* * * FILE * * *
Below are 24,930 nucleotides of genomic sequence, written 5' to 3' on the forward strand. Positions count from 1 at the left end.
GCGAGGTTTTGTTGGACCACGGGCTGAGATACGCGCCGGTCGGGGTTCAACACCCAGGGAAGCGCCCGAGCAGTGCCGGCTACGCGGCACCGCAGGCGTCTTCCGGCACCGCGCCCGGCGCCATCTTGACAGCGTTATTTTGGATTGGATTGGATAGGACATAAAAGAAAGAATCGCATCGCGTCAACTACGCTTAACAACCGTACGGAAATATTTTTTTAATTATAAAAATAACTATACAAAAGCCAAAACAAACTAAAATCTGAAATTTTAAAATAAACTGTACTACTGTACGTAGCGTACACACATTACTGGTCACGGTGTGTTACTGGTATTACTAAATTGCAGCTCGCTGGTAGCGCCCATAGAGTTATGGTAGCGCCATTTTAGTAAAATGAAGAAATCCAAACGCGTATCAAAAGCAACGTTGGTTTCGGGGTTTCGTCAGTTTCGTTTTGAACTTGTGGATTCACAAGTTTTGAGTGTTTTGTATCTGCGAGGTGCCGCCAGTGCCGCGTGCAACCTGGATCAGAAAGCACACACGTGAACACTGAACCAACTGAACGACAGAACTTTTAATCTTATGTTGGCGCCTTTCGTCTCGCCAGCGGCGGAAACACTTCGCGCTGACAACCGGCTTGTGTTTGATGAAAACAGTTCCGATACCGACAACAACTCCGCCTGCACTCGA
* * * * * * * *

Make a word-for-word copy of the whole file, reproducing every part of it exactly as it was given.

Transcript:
Below are 24,930 nucleotides of genomic sequence, written 5' to 3' on the forward strand. Positions count from 1 at the left end.
GCGAGGTTTTGTTGGACCACGGGCTGAGATACGCGCCGGTCGGGGTTCAACACCCAGGGAAGCGCCCGAGCAGTGCCGGCTACGCGGCACCGCAGGCGTCTTCCGGCACCGCGCCCGGCGCCATCTTGACAGCGTTATTTTGGATTGGATTGGATAGGACATAAAAGAAAGAATCGCATCGCGTCAACTACGCTTAACAACCGTACGGAAATATTTTTTTAATTATAAAAATAACTATACAAAAGCCAAAACAAACTAAAATCTGAAATTTTAAAATAAACTGTACTACTGTACGTAGCGTACACACATTACTGGTCACGGTGTGTTACTGGTATTACTAAATTGCAGCTCGCTGGTAGCGCCCATAGAGTTATGGTAGCGCCATTTTAGTAAAATGAAGAAATCCAAACGCGTATCAAAAGCAACGTTGGTTTCGGGGTTTCGTCAGTTTCGTTTTGAACTTGTGGATTCACAAGTTTTGAGTGTTTTGTATCTGCGAGGTGCCGCCAGTGCCGCGTGCAACCTGGATCAGAAAGCACACACGTGAACACTGAACCAACTGAACGACAGAACTTTTAATCTTATGTTGGCGCCTTTCGTCTCGCCAGCGGCGGAAACACTTCGCGCTGACAACCGGCTTGTGTTTGATGAAAACAGTTCCGATACCGACAACAACTCCGCCTGCACTCGA